Thursday, August 7, 2014

Comparing historians and poets

What do historians and poets have in common?
Both create.
Historians create accounts of past events and people. To do this, they must make choices about what from the past is worth writing about and take a close look at sources from the past. From there, they construct and refine evidence based arguments about the past.

What does a poet create? A poet creates meaning using language. Though a poet is not tied to evidence and remains of the past the way an historian is, the two create meaning using language.
For our purposes, by focusing on this similarity, we can note a number of useful points about the discipline of history.

For example, historians work with sources. Sources from the past come in a variety of forms. How an historian approaches a source often requires a sensitivity to language and human behavior, both areas that overlap with the work of a poet.

In addition, historians interpret evidence and construct arguments about the past, which then must be interpreted by readers. In this way, there is common ground regarding how a reader approaches a poem and an historical account. Both must be interpreted. Both contain vareid meanings, including revealing much about the author.

Both have to make choices about topic and language use.
What am I going to write about?
How am I going to write about my topic?

Both have readers who make judgements about their creations.

Why is judgement necessary?
The choice to write is purposeful. But, obviously, people write for a variety of reasons. As a careful reader, you need to consider an author’s purpose and factor that into how you interpret a text. Readers sometimes just start reading a text without considering the circumstances surrounding its creation.

Think about the way a person reads a restaurant's menu or an instruction manual. If you approach a poem or an historical account this way, you are going to only derive one superficial layer of meaning, missing many others.

Think of an onion and its many layers. Often the most important layers of a historical account or a poem are beneath the surface, not stated but implied.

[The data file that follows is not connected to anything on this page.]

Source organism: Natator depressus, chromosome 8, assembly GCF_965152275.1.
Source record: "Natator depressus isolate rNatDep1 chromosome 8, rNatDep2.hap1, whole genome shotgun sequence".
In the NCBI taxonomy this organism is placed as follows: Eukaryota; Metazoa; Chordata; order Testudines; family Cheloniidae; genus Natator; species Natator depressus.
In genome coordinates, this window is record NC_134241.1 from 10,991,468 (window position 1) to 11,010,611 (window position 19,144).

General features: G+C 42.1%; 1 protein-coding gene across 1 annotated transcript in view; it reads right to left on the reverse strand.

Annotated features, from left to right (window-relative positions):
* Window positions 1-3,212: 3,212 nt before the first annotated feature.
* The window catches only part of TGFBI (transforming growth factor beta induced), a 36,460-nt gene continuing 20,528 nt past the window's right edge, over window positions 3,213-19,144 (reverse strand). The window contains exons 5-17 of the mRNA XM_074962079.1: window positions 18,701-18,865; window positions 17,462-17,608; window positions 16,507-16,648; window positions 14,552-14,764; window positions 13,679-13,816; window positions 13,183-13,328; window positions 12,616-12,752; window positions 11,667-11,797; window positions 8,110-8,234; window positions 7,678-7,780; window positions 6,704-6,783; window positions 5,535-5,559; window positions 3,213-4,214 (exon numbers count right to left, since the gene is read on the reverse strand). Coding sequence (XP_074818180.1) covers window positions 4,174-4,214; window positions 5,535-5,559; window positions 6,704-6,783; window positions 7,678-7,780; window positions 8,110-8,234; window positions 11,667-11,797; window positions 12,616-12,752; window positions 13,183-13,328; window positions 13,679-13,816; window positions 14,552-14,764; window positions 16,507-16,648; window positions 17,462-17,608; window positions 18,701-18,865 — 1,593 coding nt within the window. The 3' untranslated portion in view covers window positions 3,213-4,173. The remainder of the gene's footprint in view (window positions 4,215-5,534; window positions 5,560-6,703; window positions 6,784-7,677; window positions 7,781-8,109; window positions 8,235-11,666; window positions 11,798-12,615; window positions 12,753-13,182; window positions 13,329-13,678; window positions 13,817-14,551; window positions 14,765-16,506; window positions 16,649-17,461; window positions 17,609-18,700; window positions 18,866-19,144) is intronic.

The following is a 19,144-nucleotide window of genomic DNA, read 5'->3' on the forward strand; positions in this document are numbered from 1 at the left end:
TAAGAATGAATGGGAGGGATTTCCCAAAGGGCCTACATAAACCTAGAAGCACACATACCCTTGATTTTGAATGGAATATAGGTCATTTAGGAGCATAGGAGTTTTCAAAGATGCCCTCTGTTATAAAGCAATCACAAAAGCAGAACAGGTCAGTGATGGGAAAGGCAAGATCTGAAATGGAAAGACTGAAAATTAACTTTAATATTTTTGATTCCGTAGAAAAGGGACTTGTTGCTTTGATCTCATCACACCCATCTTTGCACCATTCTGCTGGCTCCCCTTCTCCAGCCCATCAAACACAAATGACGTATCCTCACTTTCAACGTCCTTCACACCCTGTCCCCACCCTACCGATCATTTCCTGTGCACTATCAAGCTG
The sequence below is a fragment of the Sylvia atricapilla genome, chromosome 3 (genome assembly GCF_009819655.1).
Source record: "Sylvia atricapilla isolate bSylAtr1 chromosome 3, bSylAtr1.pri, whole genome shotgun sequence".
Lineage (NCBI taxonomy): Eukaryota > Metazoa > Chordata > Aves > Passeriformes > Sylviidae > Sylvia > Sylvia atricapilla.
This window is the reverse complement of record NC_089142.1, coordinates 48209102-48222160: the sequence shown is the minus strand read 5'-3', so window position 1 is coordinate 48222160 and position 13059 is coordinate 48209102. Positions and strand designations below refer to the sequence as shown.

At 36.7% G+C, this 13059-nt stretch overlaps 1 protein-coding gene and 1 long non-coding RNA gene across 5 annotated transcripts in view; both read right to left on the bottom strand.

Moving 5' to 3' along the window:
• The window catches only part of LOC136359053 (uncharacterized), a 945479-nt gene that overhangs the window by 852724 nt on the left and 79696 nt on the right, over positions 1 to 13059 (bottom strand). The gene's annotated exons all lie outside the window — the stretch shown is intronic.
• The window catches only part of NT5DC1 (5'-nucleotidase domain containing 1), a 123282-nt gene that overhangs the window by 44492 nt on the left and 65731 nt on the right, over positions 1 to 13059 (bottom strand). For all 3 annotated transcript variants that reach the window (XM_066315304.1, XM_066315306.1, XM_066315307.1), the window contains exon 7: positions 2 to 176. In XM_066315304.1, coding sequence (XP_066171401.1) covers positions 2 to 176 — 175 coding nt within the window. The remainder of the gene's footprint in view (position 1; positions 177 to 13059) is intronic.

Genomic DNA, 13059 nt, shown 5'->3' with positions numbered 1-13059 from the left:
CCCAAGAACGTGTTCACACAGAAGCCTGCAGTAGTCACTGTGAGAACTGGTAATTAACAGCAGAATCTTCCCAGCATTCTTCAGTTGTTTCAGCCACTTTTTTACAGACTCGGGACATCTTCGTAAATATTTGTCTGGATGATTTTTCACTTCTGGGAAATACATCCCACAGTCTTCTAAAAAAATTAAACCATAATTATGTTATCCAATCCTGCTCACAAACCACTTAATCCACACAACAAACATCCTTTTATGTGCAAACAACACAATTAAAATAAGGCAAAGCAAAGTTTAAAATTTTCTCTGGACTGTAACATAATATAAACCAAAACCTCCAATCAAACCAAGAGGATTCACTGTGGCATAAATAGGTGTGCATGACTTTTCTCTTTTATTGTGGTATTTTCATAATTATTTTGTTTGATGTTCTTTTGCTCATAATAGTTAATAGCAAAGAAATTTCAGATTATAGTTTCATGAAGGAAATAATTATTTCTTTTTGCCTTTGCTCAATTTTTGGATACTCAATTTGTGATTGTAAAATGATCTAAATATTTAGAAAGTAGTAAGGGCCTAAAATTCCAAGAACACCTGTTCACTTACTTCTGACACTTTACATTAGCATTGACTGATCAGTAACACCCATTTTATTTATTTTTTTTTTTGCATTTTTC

Because the author of a poem or an historical account has made so many choices about how they write, readers must consider these choices when forming a judgement about what they have read. The meaning conveyed in a text is not just what’s written on the page.

Historians and those who study literature or poetry are quite aware of this. And you are going to need to practice to learn how to detect this, to derive unstated yet defensible meaning from a text.

Historians and poets tell us something by what they choose to write about and, more specifically, how they write. They also tell us something by what they choose not to write about. Authors also reveal assumptions. Usually you have to infer these from the text. This is called subtext.

In the end, a focus on subtext, in a variety of forms unites historians and the creator of poetry, as well as other forms of literature.


  1. Hi Joe, I have been thinking about how history teachers can learn to be better writing teachers. I like your choice of allying historians and poets as creators. We know from research that the structure of a writing prompt influences student outcomes. Unfortunately, when most history teachers assign writing, the focus is on summarization. This focus inhibits historical reasoning because interpreting history relies on reconciling multiple sources of evidence. How can history teachers create prompts that emphasize corroboration, sourcing, and causal analysis into their everyday classroom practices?

  2. Hi Scott, well said. I'd like to elaborate on the issue of prompts, as well as the connection b/t writing analytically and reading carefully, thoughtfully. Will incorporate into some upcoming posts. Thanks for taking the time to read, post.